Tuesday, November 28, 2006

This is brilliant. Much better than Zadie Smith's novel.

Clearly, The Muppets are better than Zadie Smith. Most things are... especially Hanif Kureishi, who I think she borrows from to the ninth degree.

Ahem. Literary conversations not withstanding, go here and read this now. It's very good.

Finished reading?

Yes, it was good, wasn't it. I'm still working on my credo. Not sure if it's either "I'll love it if it's beautiful" or "I'll believe something when I see it".

Closest I've got to it would probably be some Beckett (continuing the literary theme, see?):

"No matter. Try again. Fail again. Fail better"

I'm going to write something and attempt to justify it. But probably not half so well as Beeker does.

I've also learned a new word as a result of my web browsing - Weltanschauung (lit - 'Look onto the world'). Up there with Schadenfreud.

Monday, November 27, 2006

The road to no regret..

As well as being the title of a Scritti Politti song, it also describes how agencies should feel at the moment.

Sod all this 'advertising is dead, the consumer is king' talk... Yes, the consumer has more power to play with your brand like never before. But that's not to say that this can't be harnessed effectively, or offered up as part of a greater debate. Smart brands are debating with the consumer already, be they HSBC or AOL.

You can certainly make a colossal mess of things this way though, and not every brand needs to enter into a debate. However, much can be said for being the first brand to do so in your category, in much the same way as being the first brand to have a significant voice in your category, much like Innocent.

But again, not every brand can have this sort of voice. So what do you do? Well, by adopting the Bernbach maxim, as shown by Avis:

You make more of an effort. Position yourself as being happy where you are, offering either impeccable customer service, a niche, yet well thought of product. It's not rocket science.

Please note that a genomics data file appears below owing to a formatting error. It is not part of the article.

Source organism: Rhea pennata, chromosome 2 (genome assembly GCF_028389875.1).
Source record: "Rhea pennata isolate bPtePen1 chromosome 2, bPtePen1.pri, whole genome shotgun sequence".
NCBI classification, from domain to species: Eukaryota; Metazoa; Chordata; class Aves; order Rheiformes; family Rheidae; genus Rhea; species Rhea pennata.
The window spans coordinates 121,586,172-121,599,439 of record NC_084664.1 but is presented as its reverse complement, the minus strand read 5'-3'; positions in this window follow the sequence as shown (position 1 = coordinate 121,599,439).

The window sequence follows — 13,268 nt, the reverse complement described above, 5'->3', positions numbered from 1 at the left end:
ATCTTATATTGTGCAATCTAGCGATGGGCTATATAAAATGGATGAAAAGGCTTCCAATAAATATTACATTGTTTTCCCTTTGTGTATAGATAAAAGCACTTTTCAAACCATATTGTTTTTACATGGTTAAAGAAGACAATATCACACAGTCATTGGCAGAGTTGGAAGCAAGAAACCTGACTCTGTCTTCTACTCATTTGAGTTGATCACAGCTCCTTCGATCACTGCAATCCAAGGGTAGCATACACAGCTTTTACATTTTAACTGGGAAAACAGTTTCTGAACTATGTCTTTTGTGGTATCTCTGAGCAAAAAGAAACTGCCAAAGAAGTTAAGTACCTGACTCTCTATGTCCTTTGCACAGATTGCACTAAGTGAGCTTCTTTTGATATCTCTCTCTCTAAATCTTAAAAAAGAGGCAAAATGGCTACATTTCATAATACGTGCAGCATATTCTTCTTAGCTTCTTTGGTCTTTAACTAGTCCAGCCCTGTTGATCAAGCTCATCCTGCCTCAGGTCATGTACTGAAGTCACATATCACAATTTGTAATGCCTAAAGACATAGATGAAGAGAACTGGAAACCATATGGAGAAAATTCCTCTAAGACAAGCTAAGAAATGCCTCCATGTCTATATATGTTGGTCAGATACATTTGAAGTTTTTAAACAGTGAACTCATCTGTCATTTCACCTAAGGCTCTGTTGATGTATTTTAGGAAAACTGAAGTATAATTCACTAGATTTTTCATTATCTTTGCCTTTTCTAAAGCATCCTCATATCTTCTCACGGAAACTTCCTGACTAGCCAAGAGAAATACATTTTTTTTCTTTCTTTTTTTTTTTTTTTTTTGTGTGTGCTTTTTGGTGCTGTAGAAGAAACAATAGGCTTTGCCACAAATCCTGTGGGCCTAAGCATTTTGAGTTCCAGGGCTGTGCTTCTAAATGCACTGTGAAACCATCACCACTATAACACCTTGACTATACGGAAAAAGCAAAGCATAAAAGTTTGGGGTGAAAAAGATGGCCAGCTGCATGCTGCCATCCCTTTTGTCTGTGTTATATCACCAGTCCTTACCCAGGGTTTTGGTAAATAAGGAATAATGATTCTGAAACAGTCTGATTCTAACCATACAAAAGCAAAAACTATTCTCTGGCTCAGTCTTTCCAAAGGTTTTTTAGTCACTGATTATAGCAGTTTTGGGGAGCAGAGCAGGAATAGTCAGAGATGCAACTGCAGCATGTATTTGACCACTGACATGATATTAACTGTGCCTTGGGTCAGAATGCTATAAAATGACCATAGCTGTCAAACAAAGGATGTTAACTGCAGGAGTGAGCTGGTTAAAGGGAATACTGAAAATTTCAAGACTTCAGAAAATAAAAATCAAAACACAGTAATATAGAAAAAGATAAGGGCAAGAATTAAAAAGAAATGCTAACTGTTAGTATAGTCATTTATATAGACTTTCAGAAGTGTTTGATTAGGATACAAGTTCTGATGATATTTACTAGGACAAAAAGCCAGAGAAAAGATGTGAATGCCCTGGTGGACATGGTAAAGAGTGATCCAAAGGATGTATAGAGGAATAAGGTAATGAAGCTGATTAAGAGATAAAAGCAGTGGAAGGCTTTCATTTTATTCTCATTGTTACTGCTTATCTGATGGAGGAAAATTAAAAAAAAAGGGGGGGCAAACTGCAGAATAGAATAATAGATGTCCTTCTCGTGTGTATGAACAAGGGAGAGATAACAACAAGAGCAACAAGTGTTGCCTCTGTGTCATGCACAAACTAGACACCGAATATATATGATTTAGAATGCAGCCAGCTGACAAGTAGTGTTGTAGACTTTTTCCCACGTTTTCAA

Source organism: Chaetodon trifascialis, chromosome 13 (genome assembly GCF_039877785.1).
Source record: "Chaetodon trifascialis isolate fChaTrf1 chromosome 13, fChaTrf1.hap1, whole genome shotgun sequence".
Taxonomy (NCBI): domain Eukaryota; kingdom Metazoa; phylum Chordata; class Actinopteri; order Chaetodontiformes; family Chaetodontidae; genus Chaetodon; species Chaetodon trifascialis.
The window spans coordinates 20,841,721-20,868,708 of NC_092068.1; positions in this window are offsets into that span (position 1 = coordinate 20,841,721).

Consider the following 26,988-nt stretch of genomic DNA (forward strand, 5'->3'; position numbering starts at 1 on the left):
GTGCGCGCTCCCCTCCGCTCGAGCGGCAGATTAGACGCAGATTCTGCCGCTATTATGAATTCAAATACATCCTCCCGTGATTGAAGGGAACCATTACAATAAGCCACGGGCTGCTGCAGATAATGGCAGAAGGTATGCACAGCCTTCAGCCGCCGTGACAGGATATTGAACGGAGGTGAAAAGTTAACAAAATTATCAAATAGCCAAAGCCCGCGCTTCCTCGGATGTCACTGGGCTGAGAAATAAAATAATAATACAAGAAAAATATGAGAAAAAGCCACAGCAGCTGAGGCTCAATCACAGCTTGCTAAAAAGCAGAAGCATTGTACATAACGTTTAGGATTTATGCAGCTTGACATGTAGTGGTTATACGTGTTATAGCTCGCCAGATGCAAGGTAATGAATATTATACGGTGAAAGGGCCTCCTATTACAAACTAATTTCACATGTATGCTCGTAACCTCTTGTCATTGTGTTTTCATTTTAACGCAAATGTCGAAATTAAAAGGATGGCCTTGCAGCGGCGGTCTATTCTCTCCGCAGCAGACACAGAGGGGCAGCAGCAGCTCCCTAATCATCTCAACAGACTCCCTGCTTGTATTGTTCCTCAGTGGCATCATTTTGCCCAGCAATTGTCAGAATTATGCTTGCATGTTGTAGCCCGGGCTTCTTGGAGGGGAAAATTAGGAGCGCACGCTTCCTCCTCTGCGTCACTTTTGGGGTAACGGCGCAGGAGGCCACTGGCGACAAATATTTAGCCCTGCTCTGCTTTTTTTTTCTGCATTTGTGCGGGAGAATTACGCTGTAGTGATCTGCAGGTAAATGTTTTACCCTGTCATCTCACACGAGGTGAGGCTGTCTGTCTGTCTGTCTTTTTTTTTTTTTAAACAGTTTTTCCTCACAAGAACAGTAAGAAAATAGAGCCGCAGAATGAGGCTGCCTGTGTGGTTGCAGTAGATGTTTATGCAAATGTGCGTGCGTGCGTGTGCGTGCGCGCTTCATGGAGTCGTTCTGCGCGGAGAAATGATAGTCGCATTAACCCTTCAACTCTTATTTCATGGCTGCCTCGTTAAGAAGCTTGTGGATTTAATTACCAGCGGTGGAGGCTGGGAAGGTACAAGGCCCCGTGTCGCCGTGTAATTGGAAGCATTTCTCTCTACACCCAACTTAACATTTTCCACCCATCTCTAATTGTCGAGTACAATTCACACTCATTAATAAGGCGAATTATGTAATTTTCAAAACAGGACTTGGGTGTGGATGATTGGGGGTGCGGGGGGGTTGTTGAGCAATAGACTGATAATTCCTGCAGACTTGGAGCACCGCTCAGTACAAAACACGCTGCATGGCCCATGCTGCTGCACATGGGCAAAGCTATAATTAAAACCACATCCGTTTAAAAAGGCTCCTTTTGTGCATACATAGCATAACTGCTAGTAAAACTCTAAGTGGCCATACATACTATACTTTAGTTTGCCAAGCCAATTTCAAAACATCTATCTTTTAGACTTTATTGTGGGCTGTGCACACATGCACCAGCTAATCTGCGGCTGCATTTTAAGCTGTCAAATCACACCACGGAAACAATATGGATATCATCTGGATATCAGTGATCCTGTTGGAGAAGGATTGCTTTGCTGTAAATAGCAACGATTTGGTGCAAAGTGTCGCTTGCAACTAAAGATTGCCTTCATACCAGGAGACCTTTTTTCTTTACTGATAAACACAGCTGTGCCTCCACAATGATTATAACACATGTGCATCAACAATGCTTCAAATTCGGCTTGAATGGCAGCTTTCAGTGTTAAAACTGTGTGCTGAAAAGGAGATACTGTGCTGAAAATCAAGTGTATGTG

However, keeping a large customer base satisfied is tantamount to . I think maybe only 3 or 4 large brands are able to manage it - the likes of Innoc.. yes, you've guessed it, John Lewis, Audi and probably VW. I'm sure there are others which I'm forgetting in the large brand stakes. Feel free to chip in with other examples..

And this applies to agencies as well. Yes, know about digital, open a virtual agency.. be innovative. But don't forget what you are damned good at, and if that happens to be a ballsy 90 second execution in primetime TV land, then so be it.

The way Campaign and several industry people are talking, you'd have thought advertising is more than content to let PR have all the interesting ideas. Maybe not 80's excess, but 80's ballsiness needs to return to adland.

Monday, November 13, 2006

Another question..

Hello all. Christ, I'm going on a posting frenzy.

Got another question for you, on a similar vein to the last one.

"Are there any agencies out there that can truly claim to be 'media neutral'? If so, which ones? If none, why?"

My opinion is that no, there aren't, not yet anyway, and I have a rambling theory about this (aren't they all?). I'd be interested to know what others think.